Scottish election 2021: Here are the candidates and issues in Edinburgh Pentlands
It’s ten years since the SNP’s Gordon MacDonald won Edinburgh Pentlands by defeating former Scottish Tory leader David McLetchie.
The Tories had arrived at the election count at Ingliston in a confident mood, but as the ballot papers were sorted into piles, that changed.
And when the result was declared, Mr MacDonald had won with a 1,578 majority in a seat where the SNP had always been third. He had not even taken time off from his job as an accountant with Lothian Buses to campaign.
Mr MacDonald was re-elected in 2016 with an increased majority of 2,456 and a calculation by the New Statesman, based on polls, gives him an 86 per cent chance of winning again on May 6.
He says housing is the major issue in the constituency, with the Capital’s population having risen by 13 per cent over the last ten years or so and private rents running at up to three times those for council houses.
"Thankfully we're seeing, certainly in my constituency, a lot of affordable homes being built,” he says.
"Since 2007, about 7,500 affordable homes have been built in the Edinburgh area supported by the Scottish Government, so we are trying to deal with the issue."
And he says the SNP manifesto includes plans to tackle rent increases by making rent pressure zones more effective.
On independence, Mr MacDonald points to one poll showing 49 per cent ranked it the number one issue.
“Independence is needed for a purpose,” he says. “For example, if we had the power we could increase the minimum wage, which we can’t currently do because it's reserved.”
And he says Brexit has made people look again at the value of the UK.
“People are seeing the Erasmus scheme, which their kids possibly benefited from in the past and maybe now their grandchildren won't, or they see travel to the EU is going to be a bit more difficult or companies struggling like the fishing industry,” he says.
Tory candidate Gordon Lindhurst was second here last time, but got elected as a Lothian list MSP. This time he is too far down the Tories' list to get back into Parliament that way, so his only hope is to win the constituency.
He says the biggest local issue is the Spaces for People programme. "People are quite upset about the roads question and the obstacles, as they call them,” he says.
"It has been done on the pretext of Covid and now it could become permanent, but the measures have clearly not been thought through in terms of their effect on the elderly, the disabled, cyclists, shopkeepers and businesses."
He says he wants cycling improved, but added: "What we have seen through this initiative is nothing short of disgraceful."
Mr Lindhurst says people are now judging the SNP not just on its desire for independence but its “failure” in government. "So because the discussion has moved on, people are willing to look at things afresh. It’s entirely possible voters in Pentlands could decide to change their MSP at this election."
Labour’s Lezley Marion Cameron, councillor for Liberton/Gilmerton, says big issues include housing and homelessness, under-funding for both the council and the health board, and the need to build on brownfield land before the greenbelt.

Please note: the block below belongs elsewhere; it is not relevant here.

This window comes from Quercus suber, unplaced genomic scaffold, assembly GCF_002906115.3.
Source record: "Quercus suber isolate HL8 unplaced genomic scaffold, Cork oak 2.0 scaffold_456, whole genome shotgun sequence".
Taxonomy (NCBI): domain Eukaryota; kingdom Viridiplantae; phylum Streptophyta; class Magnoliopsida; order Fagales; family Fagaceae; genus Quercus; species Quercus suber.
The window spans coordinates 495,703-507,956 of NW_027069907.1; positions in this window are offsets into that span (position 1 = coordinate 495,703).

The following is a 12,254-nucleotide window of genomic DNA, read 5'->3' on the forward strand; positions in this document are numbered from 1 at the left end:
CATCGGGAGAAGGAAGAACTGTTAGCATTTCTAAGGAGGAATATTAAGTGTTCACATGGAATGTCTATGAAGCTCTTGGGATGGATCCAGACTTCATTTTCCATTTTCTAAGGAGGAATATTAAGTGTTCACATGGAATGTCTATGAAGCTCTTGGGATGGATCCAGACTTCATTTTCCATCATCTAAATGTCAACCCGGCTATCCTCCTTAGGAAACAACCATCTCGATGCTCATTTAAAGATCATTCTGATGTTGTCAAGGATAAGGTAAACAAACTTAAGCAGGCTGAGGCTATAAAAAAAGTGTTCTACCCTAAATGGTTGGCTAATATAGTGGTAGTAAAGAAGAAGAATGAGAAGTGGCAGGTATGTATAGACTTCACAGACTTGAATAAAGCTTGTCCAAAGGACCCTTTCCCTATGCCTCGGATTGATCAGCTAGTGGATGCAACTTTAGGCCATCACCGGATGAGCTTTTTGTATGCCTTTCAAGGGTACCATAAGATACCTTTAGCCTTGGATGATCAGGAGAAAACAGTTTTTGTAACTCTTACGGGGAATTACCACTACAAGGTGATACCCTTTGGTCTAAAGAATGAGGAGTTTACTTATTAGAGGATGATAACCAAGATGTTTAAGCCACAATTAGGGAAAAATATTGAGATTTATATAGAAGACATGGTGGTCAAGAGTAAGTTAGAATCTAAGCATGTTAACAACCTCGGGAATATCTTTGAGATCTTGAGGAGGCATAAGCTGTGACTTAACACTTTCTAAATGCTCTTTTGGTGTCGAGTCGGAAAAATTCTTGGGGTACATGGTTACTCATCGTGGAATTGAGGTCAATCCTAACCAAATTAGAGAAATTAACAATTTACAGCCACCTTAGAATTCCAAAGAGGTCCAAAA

She also says there is an urgent need to tackle the drugs crisis. “It’s shocking the number of people of people who are struggling and the families that are bereaved,” she says.
"Women, in particular, if they have an addiction, are reluctant to come forward – if they have children they are worried they will be taken away from them.”
And she has strong views on public loos. “For me it’s a huge issue of equality – the sheer lack of safe, modern, hygienic public loos and other facilities like changing rooms, feeding areas, showers,” she says.
"If we’re serious about being an inclusive, modern, outward-facing capital city, we need to do much better.”
The Lib Dem candidate, architect Fraser Graham, names his priorities as combating climate change, promoting LGBT+ rights and providing sustainable public transport.
He says there is a big issue around parking at Pentland Hills regional park, with people parking on verges, blocking the road. “It's clear some improvement is needed to create more parking.”
He is also campaigning for more train services to stop at Curriehill station to provide better links into Edinburgh and across to Glasgow. And he says another campaign helped secure the new First Bus 63 service between Currie and Balerno and Hermiston Gait and the Gyle.
Former maths teacher Richard Lucas is standing for the Scottish Family Party, which he describes as “pro-family, pro-marriages, pro-life, education and freedom of speech”.
“Concern about Scottish education is very widespread – it's going wrong in virtually every regard,” he says.
"Other parties want more money or more teachers, but they don’t recognise the flawed philosophy of education.”
He wants to scrap the Curriculum for Excellence and accuses the government of "rampant indoctrination”, “appalling, vulgar an corrupting” sex education and trying to abolish punishment.
Gordon MacDonald SNP 13,181 39.5%
Gordon Lindhurst Con 10,725 32.2%
Blair Heary Lab 7,811 23.4%
Emma Farthing-Sykes Lib Dem 1,636 4.9%
History of seat